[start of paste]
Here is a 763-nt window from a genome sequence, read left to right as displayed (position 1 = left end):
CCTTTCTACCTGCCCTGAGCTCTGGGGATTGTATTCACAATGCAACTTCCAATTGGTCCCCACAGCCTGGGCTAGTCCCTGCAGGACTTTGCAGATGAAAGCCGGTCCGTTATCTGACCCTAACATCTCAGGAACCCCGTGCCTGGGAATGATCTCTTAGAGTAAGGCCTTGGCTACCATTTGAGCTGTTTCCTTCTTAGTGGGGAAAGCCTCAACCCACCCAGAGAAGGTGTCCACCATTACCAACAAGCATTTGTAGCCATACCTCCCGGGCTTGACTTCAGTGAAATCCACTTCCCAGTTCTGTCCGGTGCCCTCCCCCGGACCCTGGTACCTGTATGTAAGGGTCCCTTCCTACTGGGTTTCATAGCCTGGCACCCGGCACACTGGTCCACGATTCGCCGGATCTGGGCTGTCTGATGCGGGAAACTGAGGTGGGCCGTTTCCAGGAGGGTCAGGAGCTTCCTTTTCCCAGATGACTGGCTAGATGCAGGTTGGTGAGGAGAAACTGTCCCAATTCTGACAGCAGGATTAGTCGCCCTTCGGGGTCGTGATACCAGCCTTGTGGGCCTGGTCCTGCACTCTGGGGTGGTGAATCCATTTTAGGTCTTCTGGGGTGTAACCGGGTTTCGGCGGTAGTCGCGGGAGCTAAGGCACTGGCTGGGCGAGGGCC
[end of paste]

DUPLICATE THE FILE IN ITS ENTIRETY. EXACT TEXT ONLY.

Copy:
Here is a 763-nt window from a genome sequence, read left to right as displayed (position 1 = left end):
CCTTTCTACCTGCCCTGAGCTCTGGGGATTGTATTCACAATGCAACTTCCAATTGGTCCCCACAGCCTGGGCTAGTCCCTGCAGGACTTTGCAGATGAAAGCCGGTCCGTTATCTGACCCTAACATCTCAGGAACCCCGTGCCTGGGAATGATCTCTTAGAGTAAGGCCTTGGCTACCATTTGAGCTGTTTCCTTCTTAGTGGGGAAAGCCTCAACCCACCCAGAGAAGGTGTCCACCATTACCAACAAGCATTTGTAGCCATACCTCCCGGGCTTGACTTCAGTGAAATCCACTTCCCAGTTCTGTCCGGTGCCCTCCCCCGGACCCTGGTACCTGTATGTAAGGGTCCCTTCCTACTGGGTTTCATAGCCTGGCACCCGGCACACTGGTCCACGATTCGCCGGATCTGGGCTGTCTGATGCGGGAAACTGAGGTGGGCCGTTTCCAGGAGGGTCAGGAGCTTCCTTTTCCCAGATGACTGGCTAGATGCAGGTTGGTGAGGAGAAACTGTCCCAATTCTGACAGCAGGATTAGTCGCCCTTCGGGGTCGTGATACCAGCCTTGTGGGCCTGGTCCTGCACTCTGGGGTGGTGAATCCATTTTAGGTCTTCTGGGGTGTAACCGGGTTTCGGCGGTAGTCGCGGGAGCTAAGGCACTGGCTGGGCGAGGGCC